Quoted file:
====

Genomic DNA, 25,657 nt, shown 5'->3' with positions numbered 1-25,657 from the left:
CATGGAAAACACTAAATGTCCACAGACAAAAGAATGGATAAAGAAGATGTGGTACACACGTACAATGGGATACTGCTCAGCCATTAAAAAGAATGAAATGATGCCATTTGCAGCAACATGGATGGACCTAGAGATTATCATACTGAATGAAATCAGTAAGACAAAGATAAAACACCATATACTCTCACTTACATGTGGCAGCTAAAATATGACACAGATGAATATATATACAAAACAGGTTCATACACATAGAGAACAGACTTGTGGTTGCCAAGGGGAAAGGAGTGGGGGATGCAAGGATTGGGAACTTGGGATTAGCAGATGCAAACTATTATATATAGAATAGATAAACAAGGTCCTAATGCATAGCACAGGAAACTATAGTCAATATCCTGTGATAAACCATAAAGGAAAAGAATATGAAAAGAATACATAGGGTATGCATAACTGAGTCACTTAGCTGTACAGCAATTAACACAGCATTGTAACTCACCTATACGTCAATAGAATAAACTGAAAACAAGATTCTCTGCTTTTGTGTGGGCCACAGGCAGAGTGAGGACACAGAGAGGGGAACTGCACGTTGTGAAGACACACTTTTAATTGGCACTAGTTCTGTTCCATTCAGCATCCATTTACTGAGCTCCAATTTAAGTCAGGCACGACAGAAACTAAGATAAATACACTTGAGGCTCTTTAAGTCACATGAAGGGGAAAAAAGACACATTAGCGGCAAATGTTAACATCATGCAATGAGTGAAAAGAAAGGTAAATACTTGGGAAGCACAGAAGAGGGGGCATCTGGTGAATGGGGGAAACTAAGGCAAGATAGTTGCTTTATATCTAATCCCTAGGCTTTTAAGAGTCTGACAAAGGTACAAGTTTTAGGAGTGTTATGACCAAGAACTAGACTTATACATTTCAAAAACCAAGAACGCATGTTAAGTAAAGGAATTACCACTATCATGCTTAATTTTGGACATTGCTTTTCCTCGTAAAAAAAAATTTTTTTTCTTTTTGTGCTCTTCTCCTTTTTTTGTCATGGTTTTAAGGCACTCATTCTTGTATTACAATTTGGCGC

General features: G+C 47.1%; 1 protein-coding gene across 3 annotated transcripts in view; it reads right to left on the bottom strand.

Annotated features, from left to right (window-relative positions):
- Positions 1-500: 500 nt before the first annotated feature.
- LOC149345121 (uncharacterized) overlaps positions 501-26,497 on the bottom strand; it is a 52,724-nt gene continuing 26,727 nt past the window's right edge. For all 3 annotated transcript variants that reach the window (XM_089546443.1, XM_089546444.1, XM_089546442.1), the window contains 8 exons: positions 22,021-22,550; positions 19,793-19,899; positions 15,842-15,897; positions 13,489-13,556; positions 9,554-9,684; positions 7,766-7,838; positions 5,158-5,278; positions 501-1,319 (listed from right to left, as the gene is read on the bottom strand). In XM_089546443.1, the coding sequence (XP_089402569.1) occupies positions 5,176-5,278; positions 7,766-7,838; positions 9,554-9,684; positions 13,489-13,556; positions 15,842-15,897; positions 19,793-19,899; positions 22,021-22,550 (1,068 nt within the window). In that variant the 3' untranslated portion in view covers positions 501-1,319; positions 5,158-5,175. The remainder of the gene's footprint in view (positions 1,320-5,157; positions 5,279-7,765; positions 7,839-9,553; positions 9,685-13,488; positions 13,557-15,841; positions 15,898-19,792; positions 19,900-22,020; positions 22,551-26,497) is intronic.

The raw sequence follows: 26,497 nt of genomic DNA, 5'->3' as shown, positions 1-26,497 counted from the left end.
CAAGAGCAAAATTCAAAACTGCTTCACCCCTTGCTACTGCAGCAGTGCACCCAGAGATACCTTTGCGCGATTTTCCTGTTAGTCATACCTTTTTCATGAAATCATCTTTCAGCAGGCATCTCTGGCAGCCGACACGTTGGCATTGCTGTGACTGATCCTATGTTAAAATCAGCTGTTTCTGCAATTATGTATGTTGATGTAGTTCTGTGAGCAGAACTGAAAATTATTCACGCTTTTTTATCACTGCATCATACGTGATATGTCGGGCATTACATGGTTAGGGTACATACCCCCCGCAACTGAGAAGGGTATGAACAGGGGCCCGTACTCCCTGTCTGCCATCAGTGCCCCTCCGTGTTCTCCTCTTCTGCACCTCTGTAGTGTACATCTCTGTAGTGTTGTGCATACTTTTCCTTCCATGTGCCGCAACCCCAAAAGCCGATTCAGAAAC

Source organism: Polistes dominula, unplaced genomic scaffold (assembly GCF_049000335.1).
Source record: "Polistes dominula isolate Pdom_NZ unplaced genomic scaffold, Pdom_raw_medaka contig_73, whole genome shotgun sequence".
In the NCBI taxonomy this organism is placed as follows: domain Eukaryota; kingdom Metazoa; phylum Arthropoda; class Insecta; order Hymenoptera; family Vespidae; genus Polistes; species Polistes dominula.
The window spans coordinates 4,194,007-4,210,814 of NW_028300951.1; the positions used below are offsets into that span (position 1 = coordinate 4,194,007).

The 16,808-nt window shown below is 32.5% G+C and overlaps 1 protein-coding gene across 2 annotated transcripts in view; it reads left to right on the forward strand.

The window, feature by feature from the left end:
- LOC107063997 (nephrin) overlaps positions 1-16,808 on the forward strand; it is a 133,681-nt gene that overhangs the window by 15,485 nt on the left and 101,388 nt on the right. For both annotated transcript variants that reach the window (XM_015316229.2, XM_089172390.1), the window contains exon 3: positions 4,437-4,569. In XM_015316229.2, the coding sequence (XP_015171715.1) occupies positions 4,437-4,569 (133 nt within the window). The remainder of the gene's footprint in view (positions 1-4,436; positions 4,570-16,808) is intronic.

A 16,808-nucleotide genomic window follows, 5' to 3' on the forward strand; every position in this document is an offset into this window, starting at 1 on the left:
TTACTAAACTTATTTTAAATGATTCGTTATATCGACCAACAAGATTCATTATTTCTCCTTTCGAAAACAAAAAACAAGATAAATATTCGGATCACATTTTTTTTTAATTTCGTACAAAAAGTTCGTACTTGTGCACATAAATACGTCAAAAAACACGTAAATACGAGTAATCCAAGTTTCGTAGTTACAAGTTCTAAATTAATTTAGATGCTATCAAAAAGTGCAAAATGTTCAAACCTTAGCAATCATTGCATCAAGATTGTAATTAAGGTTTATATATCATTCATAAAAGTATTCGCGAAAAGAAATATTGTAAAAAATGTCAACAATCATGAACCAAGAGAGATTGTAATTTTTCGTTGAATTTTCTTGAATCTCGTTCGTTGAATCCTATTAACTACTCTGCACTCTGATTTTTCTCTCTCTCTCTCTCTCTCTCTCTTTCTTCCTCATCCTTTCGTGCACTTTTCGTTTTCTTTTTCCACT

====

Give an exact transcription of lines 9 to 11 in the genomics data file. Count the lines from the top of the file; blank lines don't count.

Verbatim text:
Source organism: Polistes dominula, unplaced genomic scaffold (assembly GCF_049000335.1).
Source record: "Polistes dominula isolate Pdom_NZ unplaced genomic scaffold, Pdom_raw_medaka contig_73, whole genome shotgun sequence".
In the NCBI taxonomy this organism is placed as follows: domain Eukaryota; kingdom Metazoa; phylum Arthropoda; class Insecta; order Hymenoptera; family Vespidae; genus Polistes; species Polistes dominula.